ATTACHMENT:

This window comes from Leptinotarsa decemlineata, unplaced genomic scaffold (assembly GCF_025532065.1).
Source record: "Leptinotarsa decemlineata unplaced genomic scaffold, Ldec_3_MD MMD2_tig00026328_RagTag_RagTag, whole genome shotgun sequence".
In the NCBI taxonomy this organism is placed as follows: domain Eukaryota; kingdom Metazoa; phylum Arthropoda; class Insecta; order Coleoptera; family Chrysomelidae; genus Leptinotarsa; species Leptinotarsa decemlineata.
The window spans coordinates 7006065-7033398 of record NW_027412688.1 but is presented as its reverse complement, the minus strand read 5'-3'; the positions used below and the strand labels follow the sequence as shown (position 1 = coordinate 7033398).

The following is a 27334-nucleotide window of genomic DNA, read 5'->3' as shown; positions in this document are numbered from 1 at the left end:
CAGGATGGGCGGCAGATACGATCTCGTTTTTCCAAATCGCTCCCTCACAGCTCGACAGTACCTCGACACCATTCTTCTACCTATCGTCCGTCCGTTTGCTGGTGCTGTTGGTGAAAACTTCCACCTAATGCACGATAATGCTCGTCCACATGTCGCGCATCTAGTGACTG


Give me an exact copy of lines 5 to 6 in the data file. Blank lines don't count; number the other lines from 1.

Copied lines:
The following is a 27334-nucleotide window of genomic DNA, read 5'->3' as shown; positions in this document are numbered from 1 at the left end:
CAGGATGGGCGGCAGATACGATCTCGTTTTTCCAAATCGCTCCCTCACAGCTCGACAGTACCTCGACACCATTCTTCTACCTATCGTCCGTCCGTTTGCTGGTGCTGTTGGTGAAAACTTCCACCTAATGCACGATAATGCTCGTCCACATGTCGCGCATCTAGTGACTG